The Slatest

Cory Booker Is Laying It on a Bit Thick

Cory Booker at a campaign event with Doug Jones.
Sen. Cory Booker (right) campaigns for Democratic senatorial candidate Doug Jones at his campaign headquarters in Birmingham, Alabama, on Dec. 10.
Jim Watson/Getty Images

Regular viewers of the horror-comedy Contemporary American Politics are well aware that the Democratic Party is a bit of a mess. Certainly, the past few months have seen Democratic candidates propelled by revulsion at our healthy president do quite well in places where Democratic candidates have typically done quite badly: We have a Democratic senator from Alabama for the first time in decades and there were rousing results from a series of special state legislative elections just Tuesday night. Still, the party seems to lack a vision that can carry it beyond the Trump era into a future where it can seriously beat back Republican hegemony across the country in a lasting way. On Tuesday, the Nevada Democratic Party unveiled an anti–Mitch McConnell mascot for this year’s campaigns. Mitch McTurtle, they’ve called him. This, my friends, will not do.

In their confusion and desperation, many Democrats cried out for an Oprah candidacy following her speech at the Golden Globes 10 days or lifetimes ago. But there are of course other more conventional candidates thought to be in the running. One of them is Sen. Cory Booker, most famous during his tenure as mayor of Newark, New Jersey, for his viral heroics. He “saved” a hit pedestrian. A freezing dog. A neighbor in a burning building. Imagine if Lassie had a knack for grabbing the attention of local and social media. Imagine if Lassie had then been elected to the United States Senate with the help of the pro-Israel lobby. That’s Cory Booker. As his speech on Trump’s “shithole” comment during a Senate Judiciary Committee hearing Tuesday with Homeland Security Secretary Kirstjen Nielsen suggests he’s now moved on to saving America.

It was a performance considerably more lively than his typical store-brand Obama routine, although there was still just enough middle-school sprinkled in to suggest he’s retained the same speechwriters. At one point, he quotes Martin Luther King, Elie Wiesel, and Gandhi in quick succession, a grand slam of banality that’s no doubt left JFK and Mother Teresa feeling a little jilted wherever they are. The deepest conviction evinced as he’s speaking, stronger than any others he professes over the nine-plus minutes of his speech, is that his glaring and gesticulating and chest-beating are deeply moving to someone somewhere. Reactions to the speech from some Democrats on social media suggests he’s probably right to think so. He’s also, right, of course, that Trump’s comments were wounding to many in immigrant communities. The problem, to this viewer anyway, is that the entirety of the Trump era is so unfathomably and obviously monstrous that choosing any one particular incident as an occasion for a Mr. Smith–ian oration smacks of opportunism. Every straw feels like the last. It cannot be otherwise because American political order itself is rotten. And the Democratic Party, of course, is part of the decay. It is true, as Booker says, that the immigration rhetoric coming out of the White House sounds like racist “social engineering.” This suggests he should save some of his histrionics for Sen. Dick Durbin, who is evidently prepared to grant the administration the largest restrictions to legal immigration in decades in order to save DACA rather than threatening a shutdown to press for a clean bill. In truth, there are probably too many jittery Senate Democrats up for re-election to make a shutdown a real possibility anyway, meaning that a victory for racist rhetoric—abetted by Democrats who would rather make immigration policy with a man who warns about “shithole” migrants than call everything to a halt in disgust—is all but assured. That’s worth yelling about too. Booker won’t do it, and it’s unlikely anyone else will either.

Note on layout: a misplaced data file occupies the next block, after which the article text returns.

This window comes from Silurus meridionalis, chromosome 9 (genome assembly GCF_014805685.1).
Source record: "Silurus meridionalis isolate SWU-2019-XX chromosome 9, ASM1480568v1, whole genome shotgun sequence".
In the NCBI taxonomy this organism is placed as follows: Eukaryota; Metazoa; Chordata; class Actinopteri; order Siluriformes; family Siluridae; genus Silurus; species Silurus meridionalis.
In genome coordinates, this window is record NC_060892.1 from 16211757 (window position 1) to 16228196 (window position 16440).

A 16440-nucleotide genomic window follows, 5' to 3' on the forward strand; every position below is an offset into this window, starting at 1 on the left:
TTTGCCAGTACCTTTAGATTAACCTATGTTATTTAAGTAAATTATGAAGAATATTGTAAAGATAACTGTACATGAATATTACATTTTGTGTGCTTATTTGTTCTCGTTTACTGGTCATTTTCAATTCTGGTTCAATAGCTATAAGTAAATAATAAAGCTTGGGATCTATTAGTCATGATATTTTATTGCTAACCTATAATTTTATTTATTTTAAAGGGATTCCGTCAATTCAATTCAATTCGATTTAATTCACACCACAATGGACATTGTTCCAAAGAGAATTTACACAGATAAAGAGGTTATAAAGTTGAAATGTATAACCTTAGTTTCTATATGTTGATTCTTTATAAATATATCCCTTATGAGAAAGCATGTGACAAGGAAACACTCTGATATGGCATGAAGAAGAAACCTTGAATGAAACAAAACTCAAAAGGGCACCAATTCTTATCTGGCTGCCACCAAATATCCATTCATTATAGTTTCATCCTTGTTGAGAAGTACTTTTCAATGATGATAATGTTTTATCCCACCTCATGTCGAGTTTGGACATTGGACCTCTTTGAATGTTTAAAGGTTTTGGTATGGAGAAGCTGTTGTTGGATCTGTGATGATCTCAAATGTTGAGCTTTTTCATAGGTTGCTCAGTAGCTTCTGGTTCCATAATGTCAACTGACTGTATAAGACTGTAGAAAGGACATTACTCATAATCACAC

All things considered, the “anger” Booker taps into is much better than the conspiracy of love mush he’s laid on thick lately. We might as well encourage it, lest he lapse into teary tales about composite, yet “1,000 percent real” characters like his drug dealer friend from Newark, “T-Bone.”

Substantively, Booker’s Marijuana Justice Act, which would both legalize pot and offer restorative initiatives for people hurt by the war on drugs, is a deeply ambitious piece of legislation and the clearest sign that there might be some there there inside the man who criticized Obama for having the gall to make job losses induced by Mitt Romney’s Bain Capital a campaign issue in 2012. He’s also backed Medicare for All, although this stance is beginning to look more like a prerequisite to running in a presidential primary in a post-Bernie world than anything else. The only vision clearly animating Booker is a mirage of himself in the Oval Office; whether that matters to voters will depend on how much displays like Tuesday’s really resonate. Failing that, he might want to find a few more dogs to rescue.